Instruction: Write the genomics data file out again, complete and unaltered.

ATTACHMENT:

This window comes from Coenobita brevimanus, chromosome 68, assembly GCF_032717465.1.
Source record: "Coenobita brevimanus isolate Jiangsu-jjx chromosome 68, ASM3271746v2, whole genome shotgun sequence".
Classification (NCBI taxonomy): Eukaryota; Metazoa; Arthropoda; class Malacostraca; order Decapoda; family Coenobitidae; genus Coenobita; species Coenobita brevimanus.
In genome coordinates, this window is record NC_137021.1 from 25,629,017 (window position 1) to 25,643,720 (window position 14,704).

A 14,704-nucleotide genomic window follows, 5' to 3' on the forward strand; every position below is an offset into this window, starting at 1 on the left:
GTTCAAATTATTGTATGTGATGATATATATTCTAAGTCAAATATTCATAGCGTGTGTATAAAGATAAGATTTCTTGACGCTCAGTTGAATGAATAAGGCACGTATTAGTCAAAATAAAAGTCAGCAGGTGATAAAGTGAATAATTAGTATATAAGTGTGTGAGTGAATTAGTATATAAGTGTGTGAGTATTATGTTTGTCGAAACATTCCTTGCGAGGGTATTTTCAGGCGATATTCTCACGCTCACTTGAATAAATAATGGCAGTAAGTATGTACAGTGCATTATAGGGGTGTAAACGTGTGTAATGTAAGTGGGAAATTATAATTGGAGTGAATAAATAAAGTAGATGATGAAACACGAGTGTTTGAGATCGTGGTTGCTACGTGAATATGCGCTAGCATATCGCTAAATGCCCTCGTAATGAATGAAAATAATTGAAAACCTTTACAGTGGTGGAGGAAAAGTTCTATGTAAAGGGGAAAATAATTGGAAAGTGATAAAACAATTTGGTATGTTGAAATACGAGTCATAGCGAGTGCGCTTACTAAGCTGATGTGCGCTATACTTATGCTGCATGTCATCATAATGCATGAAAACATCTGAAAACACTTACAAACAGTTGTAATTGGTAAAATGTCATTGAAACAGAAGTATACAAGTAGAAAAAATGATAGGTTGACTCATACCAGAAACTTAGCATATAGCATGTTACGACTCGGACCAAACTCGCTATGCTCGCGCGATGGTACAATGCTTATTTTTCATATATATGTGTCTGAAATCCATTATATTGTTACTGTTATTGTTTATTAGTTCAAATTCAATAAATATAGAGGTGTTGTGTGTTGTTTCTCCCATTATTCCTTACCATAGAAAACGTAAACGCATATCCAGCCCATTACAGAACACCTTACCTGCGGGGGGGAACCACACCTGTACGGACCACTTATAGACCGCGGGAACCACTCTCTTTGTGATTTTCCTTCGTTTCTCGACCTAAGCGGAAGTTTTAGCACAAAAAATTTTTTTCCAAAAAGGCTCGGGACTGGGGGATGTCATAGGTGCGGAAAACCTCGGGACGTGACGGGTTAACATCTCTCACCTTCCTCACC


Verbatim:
This window comes from Coenobita brevimanus, chromosome 68, assembly GCF_032717465.1.
Source record: "Coenobita brevimanus isolate Jiangsu-jjx chromosome 68, ASM3271746v2, whole genome shotgun sequence".
Classification (NCBI taxonomy): Eukaryota; Metazoa; Arthropoda; class Malacostraca; order Decapoda; family Coenobitidae; genus Coenobita; species Coenobita brevimanus.
In genome coordinates, this window is record NC_137021.1 from 25,629,017 (window position 1) to 25,643,720 (window position 14,704).

A 14,704-nucleotide genomic window follows, 5' to 3' on the forward strand; every position below is an offset into this window, starting at 1 on the left:
GTTCAAATTATTGTATGTGATGATATATATTCTAAGTCAAATATTCATAGCGTGTGTATAAAGATAAGATTTCTTGACGCTCAGTTGAATGAATAAGGCACGTATTAGTCAAAATAAAAGTCAGCAGGTGATAAAGTGAATAATTAGTATATAAGTGTGTGAGTGAATTAGTATATAAGTGTGTGAGTATTATGTTTGTCGAAACATTCCTTGCGAGGGTATTTTCAGGCGATATTCTCACGCTCACTTGAATAAATAATGGCAGTAAGTATGTACAGTGCATTATAGGGGTGTAAACGTGTGTAATGTAAGTGGGAAATTATAATTGGAGTGAATAAATAAAGTAGATGATGAAACACGAGTGTTTGAGATCGTGGTTGCTACGTGAATATGCGCTAGCATATCGCTAAATGCCCTCGTAATGAATGAAAATAATTGAAAACCTTTACAGTGGTGGAGGAAAAGTTCTATGTAAAGGGGAAAATAATTGGAAAGTGATAAAACAATTTGGTATGTTGAAATACGAGTCATAGCGAGTGCGCTTACTAAGCTGATGTGCGCTATACTTATGCTGCATGTCATCATAATGCATGAAAACATCTGAAAACACTTACAAACAGTTGTAATTGGTAAAATGTCATTGAAACAGAAGTATACAAGTAGAAAAAATGATAGGTTGACTCATACCAGAAACTTAGCATATAGCATGTTACGACTCGGACCAAACTCGCTATGCTCGCGCGATGGTACAATGCTTATTTTTCATATATATGTGTCTGAAATCCATTATATTGTTACTGTTATTGTTTATTAGTTCAAATTCAATAAATATAGAGGTGTTGTGTGTTGTTTCTCCCATTATTCCTTACCATAGAAAACGTAAACGCATATCCAGCCCATTACAGAACACCTTACCTGCGGGGGGGAACCACACCTGTACGGACCACTTATAGACCGCGGGAACCACTCTCTTTGTGATTTTCCTTCGTTTCTCGACCTAAGCGGAAGTTTTAGCACAAAAAATTTTTTTCCAAAAAGGCTCGGGACTGGGGGATGTCATAGGTGCGGAAAACCTCGGGACGTGACGGGTTAACATCTCTCACCTTCCTCACC